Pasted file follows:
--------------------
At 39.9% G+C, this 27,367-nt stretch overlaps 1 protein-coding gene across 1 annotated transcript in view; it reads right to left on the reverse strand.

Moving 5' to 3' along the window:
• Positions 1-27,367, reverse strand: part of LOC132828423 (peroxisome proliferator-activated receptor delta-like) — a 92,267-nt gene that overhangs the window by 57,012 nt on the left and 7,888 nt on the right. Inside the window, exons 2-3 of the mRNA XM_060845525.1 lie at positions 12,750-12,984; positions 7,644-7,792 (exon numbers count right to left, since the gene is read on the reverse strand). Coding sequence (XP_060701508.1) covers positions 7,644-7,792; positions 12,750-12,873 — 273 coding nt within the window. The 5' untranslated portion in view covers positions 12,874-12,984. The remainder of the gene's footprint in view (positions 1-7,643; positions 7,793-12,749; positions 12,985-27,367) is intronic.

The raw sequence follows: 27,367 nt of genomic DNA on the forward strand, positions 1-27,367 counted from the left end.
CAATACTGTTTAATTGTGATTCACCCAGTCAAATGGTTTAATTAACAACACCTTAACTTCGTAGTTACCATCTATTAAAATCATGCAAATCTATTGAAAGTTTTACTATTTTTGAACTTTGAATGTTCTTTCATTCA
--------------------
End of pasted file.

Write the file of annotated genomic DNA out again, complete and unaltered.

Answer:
At 39.9% G+C, this 27,367-nt stretch overlaps 1 protein-coding gene across 1 annotated transcript in view; it reads right to left on the reverse strand.

Moving 5' to 3' along the window:
• Positions 1-27,367, reverse strand: part of LOC132828423 (peroxisome proliferator-activated receptor delta-like) — a 92,267-nt gene that overhangs the window by 57,012 nt on the left and 7,888 nt on the right. Inside the window, exons 2-3 of the mRNA XM_060845525.1 lie at positions 12,750-12,984; positions 7,644-7,792 (exon numbers count right to left, since the gene is read on the reverse strand). Coding sequence (XP_060701508.1) covers positions 7,644-7,792; positions 12,750-12,873 — 273 coding nt within the window. The 5' untranslated portion in view covers positions 12,874-12,984. The remainder of the gene's footprint in view (positions 1-7,643; positions 7,793-12,749; positions 12,985-27,367) is intronic.

The raw sequence follows: 27,367 nt of genomic DNA on the forward strand, positions 1-27,367 counted from the left end.
CAATACTGTTTAATTGTGATTCACCCAGTCAAATGGTTTAATTAACAACACCTTAACTTCGTAGTTACCATCTATTAAAATCATGCAAATCTATTGAAAGTTTTACTATTTTTGAACTTTGAATGTTCTTTCATTCA